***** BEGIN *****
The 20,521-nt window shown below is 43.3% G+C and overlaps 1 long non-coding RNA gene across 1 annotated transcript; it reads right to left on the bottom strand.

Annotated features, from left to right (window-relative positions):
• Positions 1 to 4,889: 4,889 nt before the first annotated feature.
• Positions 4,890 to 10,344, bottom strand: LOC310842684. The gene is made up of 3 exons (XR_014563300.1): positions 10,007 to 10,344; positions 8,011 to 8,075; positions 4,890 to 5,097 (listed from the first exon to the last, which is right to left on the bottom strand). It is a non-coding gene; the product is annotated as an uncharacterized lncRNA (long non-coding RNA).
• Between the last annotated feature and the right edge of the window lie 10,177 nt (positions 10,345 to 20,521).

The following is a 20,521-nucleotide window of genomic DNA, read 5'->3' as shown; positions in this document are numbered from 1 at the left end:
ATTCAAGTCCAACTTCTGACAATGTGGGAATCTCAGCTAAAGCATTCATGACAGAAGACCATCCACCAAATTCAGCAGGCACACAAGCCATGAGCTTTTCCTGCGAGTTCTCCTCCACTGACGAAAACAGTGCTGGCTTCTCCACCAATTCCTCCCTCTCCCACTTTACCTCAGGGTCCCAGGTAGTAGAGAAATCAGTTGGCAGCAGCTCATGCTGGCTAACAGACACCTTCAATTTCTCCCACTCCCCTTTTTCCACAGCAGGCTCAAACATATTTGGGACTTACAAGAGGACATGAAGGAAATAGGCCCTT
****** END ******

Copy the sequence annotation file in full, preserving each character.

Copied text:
The 20,521-nt window shown below is 43.3% G+C and overlaps 1 long non-coding RNA gene across 1 annotated transcript; it reads right to left on the bottom strand.

Annotated features, from left to right (window-relative positions):
• Positions 1 to 4,889: 4,889 nt before the first annotated feature.
• Positions 4,890 to 10,344, bottom strand: LOC310842684. The gene is made up of 3 exons (XR_014563300.1): positions 10,007 to 10,344; positions 8,011 to 8,075; positions 4,890 to 5,097 (listed from the first exon to the last, which is right to left on the bottom strand). It is a non-coding gene; the product is annotated as an uncharacterized lncRNA (long non-coding RNA).
• Between the last annotated feature and the right edge of the window lie 10,177 nt (positions 10,345 to 20,521).

The following is a 20,521-nucleotide window of genomic DNA, read 5'->3' as shown; positions in this document are numbered from 1 at the left end:
ATTCAAGTCCAACTTCTGACAATGTGGGAATCTCAGCTAAAGCATTCATGACAGAAGACCATCCACCAAATTCAGCAGGCACACAAGCCATGAGCTTTTCCTGCGAGTTCTCCTCCACTGACGAAAACAGTGCTGGCTTCTCCACCAATTCCTCCCTCTCCCACTTTACCTCAGGGTCCCAGGTAGTAGAGAAATCAGTTGGCAGCAGCTCATGCTGGCTAACAGACACCTTCAATTTCTCCCACTCCCCTTTTTCCACAGCAGGCTCAAACATATTTGGGACTTACAAGAGGACATGAAGGAAATAGGCCCTT